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A case of acquired zinc deficiency

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A case of acquired zinc deficiency
Yoon-Soo Cindy Bae-Harboe1 MD, Ana Solky2 MD, Katherine Szyfelbein Masterpol1 MD
Dermatology Online Journal 18 (5): 1

1. Boston University School of Medicine, Department of Dermatology, Boston, Massachusetts
2. Tufts University School of Medicine, Department of Dermatology, Boston, Massachusetts


We report a case of adult-onset acquired zinc deficiency after bariatric surgery. Zinc deficiency may be inherited in the form of acrodermatitis enteropathica or acquired by low nutritional intake, malabsorption, excessive loss of zinc, or a combination of these factors [1].

Clinical summary


Figure 1

A 62-year-old man presented with a 4-week history of painful, scaly, and edematous palms and soles. The patient had a longstanding history of eczematous dermatitis of the soles, which never involved the palms in the past. The remainder of the skin examination including body folds and mucosa were normal.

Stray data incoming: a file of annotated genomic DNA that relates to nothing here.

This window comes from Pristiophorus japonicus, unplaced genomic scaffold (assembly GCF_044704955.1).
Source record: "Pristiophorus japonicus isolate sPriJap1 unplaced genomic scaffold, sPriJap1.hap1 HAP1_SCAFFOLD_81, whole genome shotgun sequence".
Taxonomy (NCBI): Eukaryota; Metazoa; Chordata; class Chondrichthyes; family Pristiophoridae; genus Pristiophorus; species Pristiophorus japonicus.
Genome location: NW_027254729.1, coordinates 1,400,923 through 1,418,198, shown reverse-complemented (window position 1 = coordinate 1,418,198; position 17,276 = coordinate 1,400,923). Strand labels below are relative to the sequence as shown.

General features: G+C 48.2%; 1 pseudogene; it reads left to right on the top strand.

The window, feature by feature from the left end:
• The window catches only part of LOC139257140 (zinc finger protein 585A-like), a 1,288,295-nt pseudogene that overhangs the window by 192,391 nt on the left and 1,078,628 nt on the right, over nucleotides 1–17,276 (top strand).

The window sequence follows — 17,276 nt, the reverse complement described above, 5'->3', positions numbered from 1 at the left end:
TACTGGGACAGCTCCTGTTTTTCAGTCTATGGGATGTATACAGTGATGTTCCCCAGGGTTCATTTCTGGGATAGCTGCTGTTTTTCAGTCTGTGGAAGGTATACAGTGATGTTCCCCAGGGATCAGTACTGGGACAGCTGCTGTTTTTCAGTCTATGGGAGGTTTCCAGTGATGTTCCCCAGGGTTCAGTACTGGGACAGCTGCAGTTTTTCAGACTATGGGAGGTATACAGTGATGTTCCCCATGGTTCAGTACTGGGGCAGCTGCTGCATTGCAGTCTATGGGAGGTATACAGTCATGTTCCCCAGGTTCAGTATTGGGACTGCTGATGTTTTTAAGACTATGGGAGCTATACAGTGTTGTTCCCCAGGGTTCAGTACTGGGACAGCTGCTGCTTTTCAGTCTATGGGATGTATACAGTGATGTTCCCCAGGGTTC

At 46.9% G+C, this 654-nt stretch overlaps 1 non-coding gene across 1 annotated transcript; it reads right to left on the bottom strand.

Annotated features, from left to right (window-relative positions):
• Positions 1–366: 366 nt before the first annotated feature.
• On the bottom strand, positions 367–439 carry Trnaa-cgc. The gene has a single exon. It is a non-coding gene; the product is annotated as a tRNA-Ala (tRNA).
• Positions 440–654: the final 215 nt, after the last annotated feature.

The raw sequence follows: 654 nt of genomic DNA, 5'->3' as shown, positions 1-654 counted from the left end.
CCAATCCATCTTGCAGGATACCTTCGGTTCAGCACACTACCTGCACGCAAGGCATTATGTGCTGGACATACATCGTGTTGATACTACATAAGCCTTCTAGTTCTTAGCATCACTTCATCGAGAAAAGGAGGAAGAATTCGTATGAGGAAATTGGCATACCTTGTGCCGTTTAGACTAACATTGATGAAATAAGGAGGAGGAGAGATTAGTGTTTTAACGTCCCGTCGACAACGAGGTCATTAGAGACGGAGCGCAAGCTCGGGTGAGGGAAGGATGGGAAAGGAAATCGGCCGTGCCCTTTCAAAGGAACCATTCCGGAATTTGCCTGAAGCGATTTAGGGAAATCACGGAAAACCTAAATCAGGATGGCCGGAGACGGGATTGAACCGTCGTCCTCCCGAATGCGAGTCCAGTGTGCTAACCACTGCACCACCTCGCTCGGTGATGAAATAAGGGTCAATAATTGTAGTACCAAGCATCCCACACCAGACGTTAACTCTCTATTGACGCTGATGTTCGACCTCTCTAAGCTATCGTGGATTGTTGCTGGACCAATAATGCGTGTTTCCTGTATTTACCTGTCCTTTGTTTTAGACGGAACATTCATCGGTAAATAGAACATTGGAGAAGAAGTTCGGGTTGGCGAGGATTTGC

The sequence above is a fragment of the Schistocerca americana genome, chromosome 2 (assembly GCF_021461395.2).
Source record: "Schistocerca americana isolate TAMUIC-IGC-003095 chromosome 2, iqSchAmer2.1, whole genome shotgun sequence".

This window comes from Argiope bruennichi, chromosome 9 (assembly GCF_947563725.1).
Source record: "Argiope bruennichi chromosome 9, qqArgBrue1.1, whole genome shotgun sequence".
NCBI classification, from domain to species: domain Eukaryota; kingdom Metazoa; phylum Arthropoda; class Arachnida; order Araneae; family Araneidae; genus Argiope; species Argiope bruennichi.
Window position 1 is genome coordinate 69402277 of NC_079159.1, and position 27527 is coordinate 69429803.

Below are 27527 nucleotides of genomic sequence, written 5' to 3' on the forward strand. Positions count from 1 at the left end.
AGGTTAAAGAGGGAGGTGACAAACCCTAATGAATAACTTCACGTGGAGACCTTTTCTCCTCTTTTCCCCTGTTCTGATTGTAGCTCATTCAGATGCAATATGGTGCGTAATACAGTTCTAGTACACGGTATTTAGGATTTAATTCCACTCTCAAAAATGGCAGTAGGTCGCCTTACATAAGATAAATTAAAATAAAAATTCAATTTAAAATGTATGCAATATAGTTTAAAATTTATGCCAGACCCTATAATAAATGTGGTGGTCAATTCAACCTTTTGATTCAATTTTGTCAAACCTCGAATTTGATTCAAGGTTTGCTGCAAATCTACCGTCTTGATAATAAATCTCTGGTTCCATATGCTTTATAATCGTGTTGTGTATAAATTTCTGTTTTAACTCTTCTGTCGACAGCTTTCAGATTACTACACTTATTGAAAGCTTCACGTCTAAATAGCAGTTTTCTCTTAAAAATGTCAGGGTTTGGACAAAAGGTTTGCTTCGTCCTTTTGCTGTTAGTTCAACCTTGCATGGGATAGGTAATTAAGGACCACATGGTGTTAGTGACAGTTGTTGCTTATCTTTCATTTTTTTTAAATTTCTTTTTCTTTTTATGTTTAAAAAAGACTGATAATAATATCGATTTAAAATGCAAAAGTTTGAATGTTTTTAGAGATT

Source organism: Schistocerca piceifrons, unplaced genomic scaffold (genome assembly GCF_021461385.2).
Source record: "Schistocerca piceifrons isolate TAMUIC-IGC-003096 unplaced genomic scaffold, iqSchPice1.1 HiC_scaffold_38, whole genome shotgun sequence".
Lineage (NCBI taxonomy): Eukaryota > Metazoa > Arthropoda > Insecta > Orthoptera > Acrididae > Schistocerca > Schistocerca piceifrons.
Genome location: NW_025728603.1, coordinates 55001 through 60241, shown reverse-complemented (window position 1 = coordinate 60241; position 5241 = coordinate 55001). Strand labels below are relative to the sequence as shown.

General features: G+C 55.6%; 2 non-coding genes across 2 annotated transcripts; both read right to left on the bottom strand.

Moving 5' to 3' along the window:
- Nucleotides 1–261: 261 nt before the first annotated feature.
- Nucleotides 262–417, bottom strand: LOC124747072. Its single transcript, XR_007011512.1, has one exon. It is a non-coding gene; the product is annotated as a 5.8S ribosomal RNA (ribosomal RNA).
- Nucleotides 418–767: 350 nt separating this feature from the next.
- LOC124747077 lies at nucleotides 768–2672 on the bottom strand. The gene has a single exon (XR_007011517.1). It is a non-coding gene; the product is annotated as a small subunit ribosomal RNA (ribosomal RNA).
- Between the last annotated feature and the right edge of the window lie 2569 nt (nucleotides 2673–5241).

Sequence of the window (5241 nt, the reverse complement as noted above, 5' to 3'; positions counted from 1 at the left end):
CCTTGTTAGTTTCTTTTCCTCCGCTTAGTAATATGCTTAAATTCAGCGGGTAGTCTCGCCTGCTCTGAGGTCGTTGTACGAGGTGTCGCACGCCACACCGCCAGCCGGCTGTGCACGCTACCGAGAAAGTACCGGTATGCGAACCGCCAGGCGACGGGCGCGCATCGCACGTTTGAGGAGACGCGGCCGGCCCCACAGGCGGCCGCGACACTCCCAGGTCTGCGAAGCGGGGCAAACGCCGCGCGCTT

The patient was initially treated with oral prednisone for two weeks without any improvement. Review of systems was negative for constitutional symptoms, joint pains, or diarrhea. The patient’s weight had been stable since significant weight loss from gastric bypass surgery 3 years prior.

Physical examination

Figure 2Figure 3

Cutaneous examination revealed edema, scaly plaques with fissures and desquamation on bilateral palms (Figure 1). Punch biopsy was performed (Figures 2 and 3).

Laboratory data

Pertinent laboratory values showed normal zinc level (Serum zinc levels, 88 µg/dL) and erythrocyte sedimentation rate as well as normal complete blood count and basic metabolic panel; tests for cryoglobulins, lupus anticoagulant, and hepatitis panel were negative.